National Reconciliation Week presents us with a valuable opportunity to reflect on many things, such as the languages used by the original owners of the land on which we now live and work.

This week sees Forico reflecting on the names of the past and making them visible in the present, with the dual-naming of meeting rooms across the company’s sites in Tasmania / lutruwita.

palawa kani is the only Aboriginal language in use in lutruwita/Tasmania today. Given the near destruction of the original languages, palawa kani combines words retrieved from as many of the original Aboriginal languages as possible. Working closely with the Tasmanian Aboriginal Centre and its Language Program, Forico has adopted a selection of place names and words representing the flora and fauna of Tasmania.

The following will be adopted for four rooms at the company’s Launceston office:

turapina / Ben Lomond - pronounced: tu-rah-pee-nah

lutruwita / Tasmania - pronounced: lu-tru-wee-tah

kurina / wedge-tailed eagle - pronounced: ku-ree-nah

larila / platypus - pronounced: lah-ree-lah

At the Ridgley office, Long Reach and Surrey Hills mills and Somerset nursery, the following palawa kani words will be used:

natunu / St Valentines Peak – pronounced: nah-tu-nu

kanamaluka / River Tamar – pronounced: kah-nah-mah-lu-kah

wulaninka / Surrey Hills – pronounced: wu-lah-neen-kah

kuwiya / Coastal wattle – pronounced: ku-wee-ya

These words were chosen as those which most appropriately reflect the locations in which Forico works and the landscapes we help to manage. Signs at each room will give the name and pronunciation.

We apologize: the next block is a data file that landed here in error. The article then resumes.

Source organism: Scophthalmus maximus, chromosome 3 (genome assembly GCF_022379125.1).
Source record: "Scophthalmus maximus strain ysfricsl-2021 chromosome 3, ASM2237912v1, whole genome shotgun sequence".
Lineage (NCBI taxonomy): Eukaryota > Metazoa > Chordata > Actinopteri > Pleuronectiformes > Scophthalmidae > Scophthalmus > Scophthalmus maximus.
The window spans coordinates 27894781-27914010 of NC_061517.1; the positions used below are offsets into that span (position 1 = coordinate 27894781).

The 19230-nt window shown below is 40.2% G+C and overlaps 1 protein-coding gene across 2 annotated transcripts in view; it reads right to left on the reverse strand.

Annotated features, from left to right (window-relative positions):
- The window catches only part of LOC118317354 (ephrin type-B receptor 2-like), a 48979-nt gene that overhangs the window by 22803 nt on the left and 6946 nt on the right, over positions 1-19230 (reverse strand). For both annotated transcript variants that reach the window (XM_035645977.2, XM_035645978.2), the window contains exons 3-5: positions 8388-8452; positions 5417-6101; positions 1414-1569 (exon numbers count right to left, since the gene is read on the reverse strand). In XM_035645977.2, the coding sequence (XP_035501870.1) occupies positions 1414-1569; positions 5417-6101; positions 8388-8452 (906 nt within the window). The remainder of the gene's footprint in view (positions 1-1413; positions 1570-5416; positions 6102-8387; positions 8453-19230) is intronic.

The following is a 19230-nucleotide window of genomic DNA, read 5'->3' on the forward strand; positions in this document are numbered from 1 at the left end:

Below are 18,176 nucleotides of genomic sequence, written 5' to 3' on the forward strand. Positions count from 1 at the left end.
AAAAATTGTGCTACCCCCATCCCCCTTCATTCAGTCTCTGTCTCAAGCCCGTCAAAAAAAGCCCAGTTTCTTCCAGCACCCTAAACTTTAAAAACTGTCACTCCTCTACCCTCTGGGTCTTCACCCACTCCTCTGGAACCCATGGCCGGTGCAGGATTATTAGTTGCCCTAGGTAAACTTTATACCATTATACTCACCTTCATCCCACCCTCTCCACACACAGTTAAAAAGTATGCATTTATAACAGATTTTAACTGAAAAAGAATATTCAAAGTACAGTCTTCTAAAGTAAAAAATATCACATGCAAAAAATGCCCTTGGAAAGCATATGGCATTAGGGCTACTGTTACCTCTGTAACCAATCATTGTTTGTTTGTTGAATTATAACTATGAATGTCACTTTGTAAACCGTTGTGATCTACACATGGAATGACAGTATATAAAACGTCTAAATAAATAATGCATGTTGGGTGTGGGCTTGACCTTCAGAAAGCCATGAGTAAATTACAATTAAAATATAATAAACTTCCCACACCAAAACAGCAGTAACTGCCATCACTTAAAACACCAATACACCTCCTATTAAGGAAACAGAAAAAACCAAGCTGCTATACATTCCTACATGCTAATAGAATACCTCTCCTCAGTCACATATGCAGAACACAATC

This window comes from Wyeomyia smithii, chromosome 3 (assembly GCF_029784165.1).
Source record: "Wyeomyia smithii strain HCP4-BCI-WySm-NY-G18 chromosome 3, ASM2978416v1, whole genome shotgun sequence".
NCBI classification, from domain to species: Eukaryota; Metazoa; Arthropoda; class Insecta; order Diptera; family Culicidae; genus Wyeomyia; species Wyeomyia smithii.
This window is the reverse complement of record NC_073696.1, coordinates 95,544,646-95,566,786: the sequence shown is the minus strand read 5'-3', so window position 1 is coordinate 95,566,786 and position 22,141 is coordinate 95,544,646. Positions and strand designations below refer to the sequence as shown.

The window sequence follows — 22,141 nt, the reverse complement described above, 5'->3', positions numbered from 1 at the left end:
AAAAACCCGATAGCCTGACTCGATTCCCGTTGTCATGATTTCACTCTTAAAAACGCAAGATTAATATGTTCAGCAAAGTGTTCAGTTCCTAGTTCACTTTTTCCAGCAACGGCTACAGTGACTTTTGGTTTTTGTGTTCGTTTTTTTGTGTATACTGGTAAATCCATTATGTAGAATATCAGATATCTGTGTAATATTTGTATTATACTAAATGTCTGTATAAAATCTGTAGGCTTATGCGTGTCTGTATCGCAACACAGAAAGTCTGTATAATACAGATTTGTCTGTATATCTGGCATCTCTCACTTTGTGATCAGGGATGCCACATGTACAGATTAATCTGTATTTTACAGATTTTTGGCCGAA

Forico’s ‘Reflect’ Reconciliation Action Plan, produced in 2020 in collaboration with Reconciliation Tasmania, describes the company’s reconciliation journey. In this, we strive to deliver meaningful outcomes which benefit Aboriginal people throughout Tasmania, aligned to Forico’s purpose and our custodianship of the natural environment. Later this year, the Reconciliation Action Plan will be updated to the next stage, ‘Innovate’.

Forico’s Sustainability Manager Simon Cook, who is leading the RAP process, said ‘I am excited to see we are delivering on the initiatives in our Reconciliation Action Plan. Changing the names of our meeting rooms is an important statement and a step in the right direction on our reconciliation journey.’

To read more about palawa kani, the only Aboriginal language in lutruwita today, we encourage you to visit the Tasmanian Aboriginal Centre’s website:

You may also like to visit the Centre’s interactive map of over 200 Aboriginal place names in lutruwita / Tasmania:

Acknowledgement of Country

In pursuit of our common interest for reconciliation, Forico acknowledges and pays respect to the Tasmanian Aboriginal people as the Traditional Owners and spiritual custodians of the land on which we do business. We acknowledge Elders, past and present.